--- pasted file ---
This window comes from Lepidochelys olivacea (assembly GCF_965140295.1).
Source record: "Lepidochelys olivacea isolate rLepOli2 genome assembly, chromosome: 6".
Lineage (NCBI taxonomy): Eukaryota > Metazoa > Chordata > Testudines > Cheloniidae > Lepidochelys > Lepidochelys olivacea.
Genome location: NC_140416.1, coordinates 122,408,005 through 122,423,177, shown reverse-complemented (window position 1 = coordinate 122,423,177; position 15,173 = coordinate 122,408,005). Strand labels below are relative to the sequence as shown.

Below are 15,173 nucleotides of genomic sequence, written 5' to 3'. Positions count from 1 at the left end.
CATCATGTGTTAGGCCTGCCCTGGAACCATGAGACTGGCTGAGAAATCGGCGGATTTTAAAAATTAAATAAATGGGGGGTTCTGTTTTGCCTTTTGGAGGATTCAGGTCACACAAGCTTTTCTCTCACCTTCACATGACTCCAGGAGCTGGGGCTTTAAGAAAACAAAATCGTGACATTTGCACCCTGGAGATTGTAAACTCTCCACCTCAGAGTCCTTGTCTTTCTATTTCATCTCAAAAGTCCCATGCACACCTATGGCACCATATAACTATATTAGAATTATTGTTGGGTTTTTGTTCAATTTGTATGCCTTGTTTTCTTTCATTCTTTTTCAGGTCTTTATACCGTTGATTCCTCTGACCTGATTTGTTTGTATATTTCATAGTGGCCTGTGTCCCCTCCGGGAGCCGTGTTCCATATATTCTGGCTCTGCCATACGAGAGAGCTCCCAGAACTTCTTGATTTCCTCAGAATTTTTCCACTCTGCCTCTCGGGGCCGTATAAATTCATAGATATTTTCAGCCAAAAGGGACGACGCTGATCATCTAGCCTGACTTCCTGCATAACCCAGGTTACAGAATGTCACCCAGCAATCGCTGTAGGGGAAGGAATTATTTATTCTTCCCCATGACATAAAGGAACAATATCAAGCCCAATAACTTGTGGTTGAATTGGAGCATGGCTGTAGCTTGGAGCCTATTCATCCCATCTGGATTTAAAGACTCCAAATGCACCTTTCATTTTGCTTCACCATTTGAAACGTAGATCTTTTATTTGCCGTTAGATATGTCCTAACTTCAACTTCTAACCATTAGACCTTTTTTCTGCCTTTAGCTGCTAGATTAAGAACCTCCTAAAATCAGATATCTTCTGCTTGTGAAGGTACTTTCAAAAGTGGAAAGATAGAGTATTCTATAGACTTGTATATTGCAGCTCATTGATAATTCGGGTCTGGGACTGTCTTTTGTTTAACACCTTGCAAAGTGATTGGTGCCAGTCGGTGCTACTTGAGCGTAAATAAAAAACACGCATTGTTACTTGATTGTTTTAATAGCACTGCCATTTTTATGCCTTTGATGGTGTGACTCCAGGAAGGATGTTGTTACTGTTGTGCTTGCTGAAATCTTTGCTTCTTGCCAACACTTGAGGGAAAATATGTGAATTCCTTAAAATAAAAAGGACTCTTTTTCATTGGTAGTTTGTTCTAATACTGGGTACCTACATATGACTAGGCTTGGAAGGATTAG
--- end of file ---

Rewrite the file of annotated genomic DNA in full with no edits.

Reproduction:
This window comes from Lepidochelys olivacea (assembly GCF_965140295.1).
Source record: "Lepidochelys olivacea isolate rLepOli2 genome assembly, chromosome: 6".
Lineage (NCBI taxonomy): Eukaryota > Metazoa > Chordata > Testudines > Cheloniidae > Lepidochelys > Lepidochelys olivacea.
Genome location: NC_140416.1, coordinates 122,408,005 through 122,423,177, shown reverse-complemented (window position 1 = coordinate 122,423,177; position 15,173 = coordinate 122,408,005). Strand labels below are relative to the sequence as shown.

Below are 15,173 nucleotides of genomic sequence, written 5' to 3'. Positions count from 1 at the left end.
CATCATGTGTTAGGCCTGCCCTGGAACCATGAGACTGGCTGAGAAATCGGCGGATTTTAAAAATTAAATAAATGGGGGGTTCTGTTTTGCCTTTTGGAGGATTCAGGTCACACAAGCTTTTCTCTCACCTTCACATGACTCCAGGAGCTGGGGCTTTAAGAAAACAAAATCGTGACATTTGCACCCTGGAGATTGTAAACTCTCCACCTCAGAGTCCTTGTCTTTCTATTTCATCTCAAAAGTCCCATGCACACCTATGGCACCATATAACTATATTAGAATTATTGTTGGGTTTTTGTTCAATTTGTATGCCTTGTTTTCTTTCATTCTTTTTCAGGTCTTTATACCGTTGATTCCTCTGACCTGATTTGTTTGTATATTTCATAGTGGCCTGTGTCCCCTCCGGGAGCCGTGTTCCATATATTCTGGCTCTGCCATACGAGAGAGCTCCCAGAACTTCTTGATTTCCTCAGAATTTTTCCACTCTGCCTCTCGGGGCCGTATAAATTCATAGATATTTTCAGCCAAAAGGGACGACGCTGATCATCTAGCCTGACTTCCTGCATAACCCAGGTTACAGAATGTCACCCAGCAATCGCTGTAGGGGAAGGAATTATTTATTCTTCCCCATGACATAAAGGAACAATATCAAGCCCAATAACTTGTGGTTGAATTGGAGCATGGCTGTAGCTTGGAGCCTATTCATCCCATCTGGATTTAAAGACTCCAAATGCACCTTTCATTTTGCTTCACCATTTGAAACGTAGATCTTTTATTTGCCGTTAGATATGTCCTAACTTCAACTTCTAACCATTAGACCTTTTTTCTGCCTTTAGCTGCTAGATTAAGAACCTCCTAAAATCAGATATCTTCTGCTTGTGAAGGTACTTTCAAAAGTGGAAAGATAGAGTATTCTATAGACTTGTATATTGCAGCTCATTGATAATTCGGGTCTGGGACTGTCTTTTGTTTAACACCTTGCAAAGTGATTGGTGCCAGTCGGTGCTACTTGAGCGTAAATAAAAAACACGCATTGTTACTTGATTGTTTTAATAGCACTGCCATTTTTATGCCTTTGATGGTGTGACTCCAGGAAGGATGTTGTTACTGTTGTGCTTGCTGAAATCTTTGCTTCTTGCCAACACTTGAGGGAAAATATGTGAATTCCTTAAAATAAAAAGGACTCTTTTTCATTGGTAGTTTGTTCTAATACTGGGTACCTACATATGACTAGGCTTGGAAGGATTAG